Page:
The research showed that meditation had a moderate effect on depression symptoms, and the researchers believed that this response was comparable to the effect of antidepressants rather than being simply placebo.

This programme lasted only eight weeks; in my view, effects can be achieved after six months or a year of regular meditation. Since meditation is harmless and has no severe side effects when practised correctly, I would conclude that the abovementioned findings show convincingly that meditation can be an efficient alternative (or supplement) to both medical and non-medical methods of treatment for depression (if you don’t mind the word ‘moderate’).

But what convinces me of the efficacy of meditation for the treatment of depression far more than any scientific research is my own personal experience.

I’ve been practising meditation for three and a half years and haven’t suffered from any symptoms of depression or panic attacks for a 3 years.

I’m convinced that this is thanks to meditation. Or more precisely, the practice served as the initial impulse for me to change my life and become a happy person.

This is why my belief in meditation is much stronger than that of many scientists who have researched it; I myself suffered from depression and was able to overcome the disorder thanks to meditation.

But how can simply sitting still relieve you of depression? According to Dr. Madhav Goyal, whom I mentioned above:

‘Many people have the idea that meditation means just sitting quietly and doing nothing. That is not true. It is an active training of the mind to increase awareness, and different meditation programs approach this in different ways.’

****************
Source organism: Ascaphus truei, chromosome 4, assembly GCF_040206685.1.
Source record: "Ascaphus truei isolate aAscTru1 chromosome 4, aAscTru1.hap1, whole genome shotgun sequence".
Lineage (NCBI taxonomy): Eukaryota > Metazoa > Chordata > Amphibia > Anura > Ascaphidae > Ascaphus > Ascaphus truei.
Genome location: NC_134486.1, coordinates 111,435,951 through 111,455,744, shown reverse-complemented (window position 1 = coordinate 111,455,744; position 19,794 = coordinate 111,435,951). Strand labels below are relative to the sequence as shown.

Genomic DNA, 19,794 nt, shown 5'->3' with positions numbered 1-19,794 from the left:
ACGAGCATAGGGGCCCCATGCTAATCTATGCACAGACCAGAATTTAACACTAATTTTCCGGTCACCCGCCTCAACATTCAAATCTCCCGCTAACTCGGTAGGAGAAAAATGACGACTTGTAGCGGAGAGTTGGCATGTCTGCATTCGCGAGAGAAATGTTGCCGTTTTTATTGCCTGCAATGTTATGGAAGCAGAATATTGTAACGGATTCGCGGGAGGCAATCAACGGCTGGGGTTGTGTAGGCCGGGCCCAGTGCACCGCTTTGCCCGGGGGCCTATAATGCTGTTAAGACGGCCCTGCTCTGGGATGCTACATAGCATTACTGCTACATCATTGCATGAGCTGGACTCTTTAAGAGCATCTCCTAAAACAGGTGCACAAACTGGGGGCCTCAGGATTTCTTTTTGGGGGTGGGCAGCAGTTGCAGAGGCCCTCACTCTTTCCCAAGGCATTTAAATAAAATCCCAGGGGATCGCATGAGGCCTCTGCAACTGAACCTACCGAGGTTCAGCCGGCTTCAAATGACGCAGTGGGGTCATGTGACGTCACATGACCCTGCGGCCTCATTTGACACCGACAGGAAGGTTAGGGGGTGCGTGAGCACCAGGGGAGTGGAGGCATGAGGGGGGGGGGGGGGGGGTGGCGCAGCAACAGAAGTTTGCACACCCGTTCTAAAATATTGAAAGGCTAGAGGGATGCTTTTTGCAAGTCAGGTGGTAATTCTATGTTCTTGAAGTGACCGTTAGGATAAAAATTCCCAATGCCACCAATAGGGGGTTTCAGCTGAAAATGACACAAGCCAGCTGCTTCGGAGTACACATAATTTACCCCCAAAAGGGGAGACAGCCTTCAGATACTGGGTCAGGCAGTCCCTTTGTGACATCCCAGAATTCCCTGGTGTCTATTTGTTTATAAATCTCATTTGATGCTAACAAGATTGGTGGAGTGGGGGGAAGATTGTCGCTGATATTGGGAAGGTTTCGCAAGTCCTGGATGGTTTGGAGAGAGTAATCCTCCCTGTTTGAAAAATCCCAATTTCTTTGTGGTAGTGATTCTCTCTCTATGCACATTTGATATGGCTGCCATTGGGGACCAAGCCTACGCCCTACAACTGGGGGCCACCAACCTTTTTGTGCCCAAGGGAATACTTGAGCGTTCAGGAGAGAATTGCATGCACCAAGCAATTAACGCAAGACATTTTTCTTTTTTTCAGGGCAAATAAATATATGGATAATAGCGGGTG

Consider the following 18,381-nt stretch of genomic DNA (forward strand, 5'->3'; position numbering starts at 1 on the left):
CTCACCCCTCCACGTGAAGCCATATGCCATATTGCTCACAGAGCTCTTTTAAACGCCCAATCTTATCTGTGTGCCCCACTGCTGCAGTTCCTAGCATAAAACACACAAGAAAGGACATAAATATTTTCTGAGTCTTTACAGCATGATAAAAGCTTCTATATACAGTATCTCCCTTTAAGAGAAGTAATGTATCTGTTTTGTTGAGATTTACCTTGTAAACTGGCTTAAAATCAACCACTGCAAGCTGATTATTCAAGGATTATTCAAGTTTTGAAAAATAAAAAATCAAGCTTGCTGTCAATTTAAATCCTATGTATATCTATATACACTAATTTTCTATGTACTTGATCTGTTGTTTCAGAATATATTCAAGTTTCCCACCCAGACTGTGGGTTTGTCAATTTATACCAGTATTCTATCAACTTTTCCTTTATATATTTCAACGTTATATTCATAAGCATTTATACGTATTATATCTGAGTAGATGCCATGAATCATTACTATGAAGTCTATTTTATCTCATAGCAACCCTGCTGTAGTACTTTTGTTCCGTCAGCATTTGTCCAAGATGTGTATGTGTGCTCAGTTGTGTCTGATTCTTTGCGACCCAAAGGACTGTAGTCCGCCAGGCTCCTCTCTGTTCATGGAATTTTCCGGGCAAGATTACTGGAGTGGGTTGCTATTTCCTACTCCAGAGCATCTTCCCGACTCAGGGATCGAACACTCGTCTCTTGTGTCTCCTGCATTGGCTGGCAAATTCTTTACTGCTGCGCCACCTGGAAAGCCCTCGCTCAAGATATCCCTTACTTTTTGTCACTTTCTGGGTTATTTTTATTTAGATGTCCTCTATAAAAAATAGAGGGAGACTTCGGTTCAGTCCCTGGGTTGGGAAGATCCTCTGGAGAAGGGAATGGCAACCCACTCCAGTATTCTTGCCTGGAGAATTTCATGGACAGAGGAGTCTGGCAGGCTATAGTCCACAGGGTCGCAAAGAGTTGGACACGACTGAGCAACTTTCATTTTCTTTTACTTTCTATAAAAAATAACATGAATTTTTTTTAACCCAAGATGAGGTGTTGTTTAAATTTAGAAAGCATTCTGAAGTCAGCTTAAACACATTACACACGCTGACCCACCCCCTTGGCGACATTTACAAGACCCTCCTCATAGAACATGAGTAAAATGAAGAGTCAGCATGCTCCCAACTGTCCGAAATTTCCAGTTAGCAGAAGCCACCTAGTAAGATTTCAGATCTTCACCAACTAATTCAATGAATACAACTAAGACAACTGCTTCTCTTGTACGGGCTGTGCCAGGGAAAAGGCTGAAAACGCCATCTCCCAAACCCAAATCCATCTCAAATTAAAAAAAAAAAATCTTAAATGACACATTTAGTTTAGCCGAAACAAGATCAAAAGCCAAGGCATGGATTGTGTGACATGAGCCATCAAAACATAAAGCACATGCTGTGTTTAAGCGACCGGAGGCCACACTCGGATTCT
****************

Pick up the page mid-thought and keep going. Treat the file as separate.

I completely agree with him. Meditation is an effective means of increasing self-knowledge and awareness. It can help you get to the bottom of your problems and address the reasons for your depression. In other words, it helps your ego to step outside the bounds of the depression which is influencing your perception, and to look at yourself, your emotions and external world with a clear and uncontaminated eye.

Furthermore, meditation has an antidepressant effect. It is scientifically proven that the practice improves brain function, bringing about a sense of peace, tranquillity and happiness.

So on one hand, meditations works as a therapy and develops the mental, emotional and cognitive skills necessary for combating depression. On the other hand, it acts as a benign antidepressant which lifts your mood.

However, in my experience (I’ve received many comments on my Russian website from people practising meditation to recover from depression), people often lay emphasis on the second feature – in other words, they use meditation as an antidepressant. They simply meditate and wait for their condition to improve.

Sometimes it does improve, sometimes it doesn’t. It is possible that it doesn’t happen because instead of applying the skills developed during meditation to combat their depression, they simply wait passively.

From my article “Meditation and Depression – How to Benefit From Practice” you can learn how to use meditation against depression.

Read this article to learn how to meditate properly.

Improve your health

Some people blame their depression on deep personal conflicts, severe psychological trauma; in fact, depression can be linked to far more prosaic factors – for example, poor health, lack of time in the fresh air, sedentary lifestyle, poor diet, etc.